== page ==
On 8 March 2010, twenty days after the publication of his article and three days before the trial during which Attaoui was to represent his association, he was arrested without a warrant on the public highway by several gendarmes. Beaten and handcuffed behind his back, Attaoui was charged with possession of drugs and taken directly to the Tounfit brigade before being illegally transferred in a civilian car to the Midelt police station, 90 kilometres away. He was arrested and was not allowed to communicate with his family and his lawyer, who was only able to visit him on 12 March 2010. In addition, none of the police stations in Tounfit and Midelt acknowledged his detention when his wife tried to contact him. 

At the end of his police custody, he was forced to affix his fingerprints to a retrospective report from the gendarmerie indicating that the arrest had taken place in Midelt the previous day at around 7 p.m. The next day, when he appeared before the prosecutor, he was surprised to discover that he was facing other charges, including "insulting the king", "forgery", "extortion" and "fraud", although he had initially been arrested on the pretext of drug possession. 

Before the prosecutor, Attaoui tried in vain to explain the real reasons for his arrest by stating that he had been forced to sign the report with his fingerprints. Attaoui appeared before the Midelt Court of First Instance on March 19, 2010 and was sentenced to two years' imprisonment and 20,000 dirhams in compensation for allegedly extorting 1,000 dirhams (90 euros) from a colleague who had been forced to testify against him. Following an appeal on 13 June 2010 and after several postponements of hearings, his sentence was reduced to one year in prison and 10,000 dirhams in compensation.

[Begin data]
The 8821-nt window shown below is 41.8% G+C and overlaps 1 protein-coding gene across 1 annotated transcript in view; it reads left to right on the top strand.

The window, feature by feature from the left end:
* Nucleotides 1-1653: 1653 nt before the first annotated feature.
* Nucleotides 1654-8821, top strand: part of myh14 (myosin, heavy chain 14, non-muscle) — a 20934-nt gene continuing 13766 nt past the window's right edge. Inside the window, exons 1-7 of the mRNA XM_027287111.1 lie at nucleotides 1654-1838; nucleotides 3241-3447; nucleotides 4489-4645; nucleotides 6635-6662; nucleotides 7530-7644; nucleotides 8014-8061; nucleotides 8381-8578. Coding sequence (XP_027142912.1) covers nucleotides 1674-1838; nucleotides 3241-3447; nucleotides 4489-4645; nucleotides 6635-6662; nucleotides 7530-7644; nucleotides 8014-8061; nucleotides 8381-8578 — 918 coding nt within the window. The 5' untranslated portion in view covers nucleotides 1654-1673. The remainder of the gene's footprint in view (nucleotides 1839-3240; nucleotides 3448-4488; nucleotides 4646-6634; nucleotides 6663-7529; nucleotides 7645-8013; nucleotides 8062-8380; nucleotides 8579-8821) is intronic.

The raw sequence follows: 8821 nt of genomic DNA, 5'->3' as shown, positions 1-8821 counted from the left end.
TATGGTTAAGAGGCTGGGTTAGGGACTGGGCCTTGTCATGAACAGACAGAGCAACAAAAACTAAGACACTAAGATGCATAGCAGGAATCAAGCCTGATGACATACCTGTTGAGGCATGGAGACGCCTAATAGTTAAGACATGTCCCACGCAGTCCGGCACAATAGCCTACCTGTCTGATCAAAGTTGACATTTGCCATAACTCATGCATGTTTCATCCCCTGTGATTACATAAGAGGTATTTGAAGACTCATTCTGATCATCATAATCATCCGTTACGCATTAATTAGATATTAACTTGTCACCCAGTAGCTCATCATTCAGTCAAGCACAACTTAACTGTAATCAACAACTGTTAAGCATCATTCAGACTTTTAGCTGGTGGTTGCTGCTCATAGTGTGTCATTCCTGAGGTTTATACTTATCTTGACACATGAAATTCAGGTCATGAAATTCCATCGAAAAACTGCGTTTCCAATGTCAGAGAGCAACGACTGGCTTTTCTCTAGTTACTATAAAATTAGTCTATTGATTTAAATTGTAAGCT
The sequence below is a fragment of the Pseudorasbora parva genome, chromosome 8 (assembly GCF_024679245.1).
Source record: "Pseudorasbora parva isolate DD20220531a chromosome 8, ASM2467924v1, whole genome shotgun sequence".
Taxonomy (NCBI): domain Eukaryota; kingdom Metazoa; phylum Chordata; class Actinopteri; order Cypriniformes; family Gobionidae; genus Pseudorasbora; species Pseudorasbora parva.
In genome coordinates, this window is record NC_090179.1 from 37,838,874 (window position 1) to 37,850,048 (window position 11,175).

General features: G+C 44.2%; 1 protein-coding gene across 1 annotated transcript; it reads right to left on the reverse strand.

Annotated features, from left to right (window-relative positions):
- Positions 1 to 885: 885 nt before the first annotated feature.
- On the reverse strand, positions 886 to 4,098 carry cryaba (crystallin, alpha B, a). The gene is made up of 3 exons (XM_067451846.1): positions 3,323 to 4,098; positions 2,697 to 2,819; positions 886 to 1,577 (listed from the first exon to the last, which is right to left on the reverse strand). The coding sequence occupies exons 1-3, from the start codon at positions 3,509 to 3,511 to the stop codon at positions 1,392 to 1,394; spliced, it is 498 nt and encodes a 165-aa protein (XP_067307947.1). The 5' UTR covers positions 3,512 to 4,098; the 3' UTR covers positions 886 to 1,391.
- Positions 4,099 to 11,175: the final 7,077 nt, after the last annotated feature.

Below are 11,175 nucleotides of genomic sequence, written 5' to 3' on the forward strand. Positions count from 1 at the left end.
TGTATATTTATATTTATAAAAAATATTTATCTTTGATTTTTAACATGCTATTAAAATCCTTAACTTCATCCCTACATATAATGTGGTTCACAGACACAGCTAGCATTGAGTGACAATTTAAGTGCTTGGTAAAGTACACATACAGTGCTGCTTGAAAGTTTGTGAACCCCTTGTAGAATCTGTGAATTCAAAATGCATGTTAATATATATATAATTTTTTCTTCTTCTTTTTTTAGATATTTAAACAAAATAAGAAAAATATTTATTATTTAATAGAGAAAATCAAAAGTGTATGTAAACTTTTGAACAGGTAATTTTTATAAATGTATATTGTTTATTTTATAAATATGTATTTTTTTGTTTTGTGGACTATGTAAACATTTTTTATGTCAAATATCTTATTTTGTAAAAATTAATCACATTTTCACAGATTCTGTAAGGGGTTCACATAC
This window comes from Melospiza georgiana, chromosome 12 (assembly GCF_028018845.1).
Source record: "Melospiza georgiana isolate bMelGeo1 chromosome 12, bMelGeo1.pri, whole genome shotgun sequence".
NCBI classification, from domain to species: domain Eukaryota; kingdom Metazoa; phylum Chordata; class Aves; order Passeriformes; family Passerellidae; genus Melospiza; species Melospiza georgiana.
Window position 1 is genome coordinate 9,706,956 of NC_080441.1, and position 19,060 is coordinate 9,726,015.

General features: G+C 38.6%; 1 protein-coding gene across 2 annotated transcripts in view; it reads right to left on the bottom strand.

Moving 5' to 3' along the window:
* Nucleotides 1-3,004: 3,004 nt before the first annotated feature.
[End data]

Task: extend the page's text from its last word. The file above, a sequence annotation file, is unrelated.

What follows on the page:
During his incarceration, Attaoui was tortured several times. In particular, he was beaten by several prison officers with a rubber hose on various parts of his body, and remained in difficult positions for several hours, blindfolded, hanging from the ceiling by his feet. 

Suspension and Reconviction 

After serving his full sentence, Attaoui did not return to office and was only officially suspended on September 1, 2012, on the orders of the president of the Tounfit region. With no job or resources to support his family, Attaoui continued his campaign, denouncing cedar wood smuggling and the silence of local authorities. It was for this reason that he was summoned by the Attorney General on 21 January 2013, this time with the intention of prosecuting him for "identity theft" even though he was not performing any office at the time.